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Turkish firm to construct 200-ton land-based shrimp farm

Work on the facility will kick off in summer this year, as the owners see 'great potential' for the species.

The Turkish Shrimp Company (TSC) is planning to start construction of a commercial recirculation aquaculture system (RAS) farm this summer, the audience at the recent EuroShrimp event in Bremen, Germany, was told.

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The land-based facility -- which will be located close to the Mediterranean sea -- will have a production capacity of 200 metric tons of Pacific white shrimp (vannamei), Metin Kumlu, director at TSC, and research professor at the University of Cukurova, said.

It got granted the license to import post larvae (PL) for commercial purposes by the Turkish Ministry of Agriculture in March this year, after successfully running pilot facilities for some time, he said.

"Our consistent R&D efforts forced the Ministry of Agriculture to declare shrimp as alternative commodity to be farmed in the country," he said. "We’re finally hoping to start commercial production in 2017 or 2018."

The company already secured a land plot spanning 80,000 square meters, and the actual grow-out units are expected to cover a total area of 44,000 square meters.

Natural well water with a temperature of 22 to 24 degrees Celsius is available and the warm climate means the facility will only be heated in the winter months.

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TSC is also planning to add a hatchery, once construction of the actual farm has been finalized.

Kumlu has been researching in the field for more than 27 years and over the years conducted several trials with imported and domestic shrimp species.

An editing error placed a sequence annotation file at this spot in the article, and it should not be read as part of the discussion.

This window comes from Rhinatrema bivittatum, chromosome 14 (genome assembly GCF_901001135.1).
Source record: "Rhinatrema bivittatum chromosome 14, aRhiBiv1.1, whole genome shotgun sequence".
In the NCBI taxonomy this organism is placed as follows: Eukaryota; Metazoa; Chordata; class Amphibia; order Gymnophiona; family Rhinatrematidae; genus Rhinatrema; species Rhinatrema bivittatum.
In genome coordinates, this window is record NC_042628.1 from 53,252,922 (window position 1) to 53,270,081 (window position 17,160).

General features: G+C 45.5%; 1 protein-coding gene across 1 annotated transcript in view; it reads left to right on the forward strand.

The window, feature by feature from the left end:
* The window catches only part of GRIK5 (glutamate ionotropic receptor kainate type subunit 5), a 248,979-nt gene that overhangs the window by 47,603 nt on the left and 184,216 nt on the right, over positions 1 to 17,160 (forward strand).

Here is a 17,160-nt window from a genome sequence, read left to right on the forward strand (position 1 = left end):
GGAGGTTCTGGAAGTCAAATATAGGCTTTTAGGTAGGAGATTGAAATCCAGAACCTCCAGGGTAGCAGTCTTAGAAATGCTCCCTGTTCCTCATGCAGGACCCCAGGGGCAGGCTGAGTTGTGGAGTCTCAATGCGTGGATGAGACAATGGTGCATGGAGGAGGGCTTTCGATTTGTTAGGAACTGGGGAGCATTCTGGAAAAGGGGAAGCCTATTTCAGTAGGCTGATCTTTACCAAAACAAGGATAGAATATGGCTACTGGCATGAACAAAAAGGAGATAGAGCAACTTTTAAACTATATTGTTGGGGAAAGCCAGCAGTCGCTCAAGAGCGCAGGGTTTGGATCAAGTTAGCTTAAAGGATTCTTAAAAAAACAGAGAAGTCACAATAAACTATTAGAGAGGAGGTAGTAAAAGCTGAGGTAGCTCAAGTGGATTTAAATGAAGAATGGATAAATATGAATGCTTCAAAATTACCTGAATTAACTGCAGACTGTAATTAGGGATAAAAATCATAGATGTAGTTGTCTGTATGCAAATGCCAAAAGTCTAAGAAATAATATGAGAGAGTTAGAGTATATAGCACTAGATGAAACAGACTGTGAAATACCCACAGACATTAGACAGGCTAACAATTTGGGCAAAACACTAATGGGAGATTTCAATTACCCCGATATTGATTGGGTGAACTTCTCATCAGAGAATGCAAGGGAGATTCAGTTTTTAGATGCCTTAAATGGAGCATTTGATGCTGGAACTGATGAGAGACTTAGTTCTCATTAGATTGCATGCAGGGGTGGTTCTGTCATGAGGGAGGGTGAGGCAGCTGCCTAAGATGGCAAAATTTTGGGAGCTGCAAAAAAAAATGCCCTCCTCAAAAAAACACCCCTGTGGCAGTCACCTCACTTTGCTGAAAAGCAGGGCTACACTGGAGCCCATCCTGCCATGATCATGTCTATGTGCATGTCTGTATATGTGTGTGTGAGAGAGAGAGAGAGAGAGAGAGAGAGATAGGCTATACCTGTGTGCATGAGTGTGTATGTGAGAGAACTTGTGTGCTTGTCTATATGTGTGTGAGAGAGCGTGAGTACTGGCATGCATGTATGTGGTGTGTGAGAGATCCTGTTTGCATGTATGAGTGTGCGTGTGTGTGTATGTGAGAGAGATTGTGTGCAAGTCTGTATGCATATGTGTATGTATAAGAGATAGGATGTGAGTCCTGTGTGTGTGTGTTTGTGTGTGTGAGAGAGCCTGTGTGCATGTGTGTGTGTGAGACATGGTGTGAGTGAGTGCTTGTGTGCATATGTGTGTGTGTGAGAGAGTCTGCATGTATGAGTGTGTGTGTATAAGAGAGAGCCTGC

Studies included the fields of spawning, larvae culture, nursery, pond growout, RAS growout and improving husbandry of shrimp, he said.

In the past, two major companies -- Akuvatur and Palmar --  tried their luck with shrimp farming in Turkey.

However, the first pulled out years ago to focus on sea bass and sea bream, while the latter went bankrupt after five years in the sector.

Kumlu said they failed because they "didn't know enough about shrimp farming," applied "inadequate farming strategies and poor marketing opportunities," and had "inadequate short and long-term targets," for instance exporting live shrimp to Japan.

But there is "very good potential" to build up a farm now, Kumlu told the audience.

"Over the last decade we completed a lot of R&D studies, trying to mimic a commercial situation under local conditions," he said. "The technology suitable for farming under our temperature conditions has been tested and refined."

Kumlu said Turkish investor interest for shrimp farming is "huge, you wouldn't believe it."

In terms of markets, TSC aims to target both the domestic and the European market with its fresh shrimp.

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